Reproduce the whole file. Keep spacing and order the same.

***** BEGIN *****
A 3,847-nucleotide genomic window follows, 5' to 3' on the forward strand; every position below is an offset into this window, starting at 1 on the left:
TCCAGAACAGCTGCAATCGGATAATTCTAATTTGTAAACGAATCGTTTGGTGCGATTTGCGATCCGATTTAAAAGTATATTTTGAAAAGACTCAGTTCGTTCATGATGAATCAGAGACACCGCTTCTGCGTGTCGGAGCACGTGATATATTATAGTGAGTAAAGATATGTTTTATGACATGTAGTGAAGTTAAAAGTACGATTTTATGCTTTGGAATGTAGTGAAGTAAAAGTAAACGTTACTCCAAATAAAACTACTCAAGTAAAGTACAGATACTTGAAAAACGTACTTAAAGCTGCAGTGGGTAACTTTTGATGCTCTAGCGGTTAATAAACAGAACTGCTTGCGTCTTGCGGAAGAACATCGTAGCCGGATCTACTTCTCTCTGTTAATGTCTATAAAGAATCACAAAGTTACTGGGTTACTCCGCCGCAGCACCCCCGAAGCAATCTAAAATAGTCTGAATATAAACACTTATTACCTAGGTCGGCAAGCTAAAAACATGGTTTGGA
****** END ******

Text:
A 3,847-nucleotide genomic window follows, 5' to 3' on the forward strand; every position below is an offset into this window, starting at 1 on the left:
TCCAGAACAGCTGCAATCGGATAATTCTAATTTGTAAACGAATCGTTTGGTGCGATTTGCGATCCGATTTAAAAGTATATTTTGAAAAGACTCAGTTCGTTCATGATGAATCAGAGACACCGCTTCTGCGTGTCGGAGCACGTGATATATTATAGTGAGTAAAGATATGTTTTATGACATGTAGTGAAGTTAAAAGTACGATTTTATGCTTTGGAATGTAGTGAAGTAAAAGTAAACGTTACTCCAAATAAAACTACTCAAGTAAAGTACAGATACTTGAAAAACGTACTTAAAGCTGCAGTGGGTAACTTTTGATGCTCTAGCGGTTAATAAACAGAACTGCTTGCGTCTTGCGGAAGAACATCGTAGCCGGATCTACTTCTCTCTGTTAATGTCTATAAAGAATCACAAAGTTACTGGGTTACTCCGCCGCAGCACCCCCGAAGCAATCTAAAATAGTCTGAATATAAACACTTATTACCTAGGTCGGCAAGCTAAAAACATGGTTTGGA